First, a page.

Production during the roaring 1920s was a comfortable ebb and flow. Backlots baked in the Los Angeles heat and glistened with global stars. Directors and writers turned out films by the month. The Golden Age of cinema was on the horizon. But studio giants, some still standing and others vanished except in passing credits, would […]Read more "The Jazz Singer (1927)"
Abel Gance was a visionary director with huge ambitions, excessive running times and lavish production values to faithfully create an expansive vision. Like Stroheim before him and Michael Cimino after, Gance was to be condemned with aspirations and demands greater than what many would dare risk. In 1927, Gance’s latest picture Napoleon premiered, but soon […]Read more "Napoleon (1927)"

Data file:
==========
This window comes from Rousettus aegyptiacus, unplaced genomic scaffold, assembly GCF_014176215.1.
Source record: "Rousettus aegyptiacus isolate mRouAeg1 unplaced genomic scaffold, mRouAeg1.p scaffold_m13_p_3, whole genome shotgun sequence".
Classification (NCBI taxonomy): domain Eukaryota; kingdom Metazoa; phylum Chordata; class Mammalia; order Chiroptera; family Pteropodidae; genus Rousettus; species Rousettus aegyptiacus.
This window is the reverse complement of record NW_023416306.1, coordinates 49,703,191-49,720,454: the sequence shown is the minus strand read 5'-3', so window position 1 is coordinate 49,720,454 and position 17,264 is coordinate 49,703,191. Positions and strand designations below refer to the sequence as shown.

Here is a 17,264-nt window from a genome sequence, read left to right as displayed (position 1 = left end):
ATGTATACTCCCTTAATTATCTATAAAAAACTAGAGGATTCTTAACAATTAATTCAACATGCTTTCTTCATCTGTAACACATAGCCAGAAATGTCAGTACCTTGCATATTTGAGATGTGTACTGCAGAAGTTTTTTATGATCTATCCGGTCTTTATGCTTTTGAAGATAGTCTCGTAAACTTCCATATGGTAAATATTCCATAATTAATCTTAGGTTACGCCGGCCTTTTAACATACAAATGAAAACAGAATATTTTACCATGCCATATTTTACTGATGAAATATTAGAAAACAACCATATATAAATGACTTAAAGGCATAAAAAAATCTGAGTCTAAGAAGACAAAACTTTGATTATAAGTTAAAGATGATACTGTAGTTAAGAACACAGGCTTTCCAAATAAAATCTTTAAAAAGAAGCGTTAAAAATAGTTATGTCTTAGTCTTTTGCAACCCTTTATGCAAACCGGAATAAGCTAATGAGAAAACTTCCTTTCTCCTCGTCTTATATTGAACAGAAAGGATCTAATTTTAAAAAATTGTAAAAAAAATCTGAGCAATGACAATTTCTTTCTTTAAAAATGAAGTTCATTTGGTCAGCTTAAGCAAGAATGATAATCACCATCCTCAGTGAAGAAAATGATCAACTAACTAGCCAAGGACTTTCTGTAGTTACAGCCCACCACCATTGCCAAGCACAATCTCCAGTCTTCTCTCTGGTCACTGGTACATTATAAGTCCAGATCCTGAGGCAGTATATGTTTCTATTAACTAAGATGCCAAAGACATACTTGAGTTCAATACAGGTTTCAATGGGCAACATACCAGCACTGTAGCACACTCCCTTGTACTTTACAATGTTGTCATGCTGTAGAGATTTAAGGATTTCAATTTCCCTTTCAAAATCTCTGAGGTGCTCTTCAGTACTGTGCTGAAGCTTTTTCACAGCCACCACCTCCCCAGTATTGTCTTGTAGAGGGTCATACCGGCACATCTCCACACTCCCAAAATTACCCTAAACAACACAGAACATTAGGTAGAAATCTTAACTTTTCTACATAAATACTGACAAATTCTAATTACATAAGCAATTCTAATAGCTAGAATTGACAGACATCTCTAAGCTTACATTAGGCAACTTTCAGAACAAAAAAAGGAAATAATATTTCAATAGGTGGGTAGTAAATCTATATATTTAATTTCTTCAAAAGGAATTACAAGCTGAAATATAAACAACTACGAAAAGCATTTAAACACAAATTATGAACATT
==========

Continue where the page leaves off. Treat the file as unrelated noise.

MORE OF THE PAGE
Cinematic masterpieces never see the light of a projector for three prominent reasons. Carelessness, as in the fire which consumed sword and sandal epic Cleopatra (1917). Untimely death, as in auteur Orson Welles unfinished The Other Side of the Wind. Studio intervention, as in the case of Greed. Stroheim’s quintessential masterpiece is praised by critics and film lovers alike, […]Read more "Greed (1924)"
Foolish Wives is a tale of a con artist (Stroheim) posing as Russian nobility and his attempts to seduce an American diplomat’s wife (Miss Dupont). This is the vision of director Erich Von Stroheim whose career would become synonymous with extravagance. The greatest asset and limitation of the master was his unwavering eye for detail, an attribute which […]Read more "Foolish Wives (1922)"